The Great Enumeration


Preparations for the twentieth census are very nearly complete as this is written. In April, 1978, the doit-yourself mail-back system was tested in Richmond, Virginia, and in two adjacent counties. The door-to-door technique for use in sparsely settled regions was rehearsed in two counties in the southwest corner of Colorado. And in September a census was conducted south of Houston Street in the Borough of Manhattan, New York City, where special inner-city problems arise because of the mixture of racial and ethnic groups. These programs, known as the “1978 Dress Rehearsal Census,” simulated conditions the bureau would face in the next great national head count.

The work horse will be the mail-back system, but the foot canvassers will still be on duty—two hundred and twenty thousand of them directed by twenty-two thousand crew leaders—ready to call upon delinquent or tardy households as well as rural areas and “Special Places,” such as convents, nursing homes, and jails. Strenuous efforts will be made to avoid undercounting blacks, to find citizens who are on the lam, people engaged in illegal activities, human waifs, owners of 3,000,000 second homes, and nonconformists who are not interested in helping keep track of the world they have rejected.

The bureau will find that there are about 2,000,000 adults who are not married but share the same living quarters. The census people allow the respondents considerable latitude in describing their living arrangements and have gone out of their way to point out that there are a number of reasons for such ménages beside the one that first comes to mind. Arthur Norton, a Census Bureau population expert, put it this way: “Unrelated men and women who are sharing living quarters with someone of the opposite sex are not necessarily shacking up,” and added that the government does its best to stay out of people’s personal business. So the 1980 checklist, reflecting the marked extension of such living patterns, will provide for a discreet entry as “partner” or “roommate.” No question will be asked next time around about the ownership of a television set for the same reason there is no inquiry about a kitchen sink—everybody is assumed to have one.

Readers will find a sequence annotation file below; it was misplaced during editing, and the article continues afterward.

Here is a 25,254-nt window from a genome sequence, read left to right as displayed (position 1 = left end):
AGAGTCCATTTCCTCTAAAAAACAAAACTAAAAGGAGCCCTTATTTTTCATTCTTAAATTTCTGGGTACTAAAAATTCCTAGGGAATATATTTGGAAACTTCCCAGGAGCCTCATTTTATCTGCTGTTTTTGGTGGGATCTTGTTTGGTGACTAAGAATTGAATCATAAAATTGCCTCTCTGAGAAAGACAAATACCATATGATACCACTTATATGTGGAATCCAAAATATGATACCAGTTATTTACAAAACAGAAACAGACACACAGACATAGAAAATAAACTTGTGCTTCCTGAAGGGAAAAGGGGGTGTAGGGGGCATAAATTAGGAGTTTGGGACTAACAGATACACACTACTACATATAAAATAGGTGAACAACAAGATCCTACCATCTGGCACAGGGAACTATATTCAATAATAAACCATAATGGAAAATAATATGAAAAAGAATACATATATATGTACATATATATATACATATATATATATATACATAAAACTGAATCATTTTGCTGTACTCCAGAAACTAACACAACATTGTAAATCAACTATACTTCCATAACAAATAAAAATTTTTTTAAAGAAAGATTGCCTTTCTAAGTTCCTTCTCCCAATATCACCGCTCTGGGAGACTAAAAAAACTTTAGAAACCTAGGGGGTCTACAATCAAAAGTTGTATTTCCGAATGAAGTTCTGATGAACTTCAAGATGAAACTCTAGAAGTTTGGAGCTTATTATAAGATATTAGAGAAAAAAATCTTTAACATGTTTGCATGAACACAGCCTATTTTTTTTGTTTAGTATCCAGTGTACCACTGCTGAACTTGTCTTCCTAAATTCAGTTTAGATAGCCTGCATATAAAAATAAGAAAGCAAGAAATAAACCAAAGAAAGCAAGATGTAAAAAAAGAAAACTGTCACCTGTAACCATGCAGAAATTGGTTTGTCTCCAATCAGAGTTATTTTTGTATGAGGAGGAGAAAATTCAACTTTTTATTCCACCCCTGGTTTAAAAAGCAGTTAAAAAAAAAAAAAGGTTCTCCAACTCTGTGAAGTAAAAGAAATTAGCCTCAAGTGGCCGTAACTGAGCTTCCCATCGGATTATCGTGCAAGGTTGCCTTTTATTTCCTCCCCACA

Already it is possible to see beyond 1980. Legislation now on the books requires a national inventory in 1985 and every mid-decade thereafter, an idea first proposed to Congress by President U. S. Grant in 1872. The quinary count is not intended to duplicate the historic decennial census of the “zero” years in apportioning the House of Representatives but simply to bring up to date information on changing patterns and totals to guide the distribution of funds and to respond to the needs of private data users who require updated figures more often than once in ten years.


Even now the bureau, looking ahead, has a pretty good idea of some of the shifts and changes that will affect political power and the quality of life in the early years of the country’s third century; it is just as well, for no matter how complex the world becomes, the mission of the census remains as simple and as profound as it has been for almost two hundred years: to find out how things are going in America.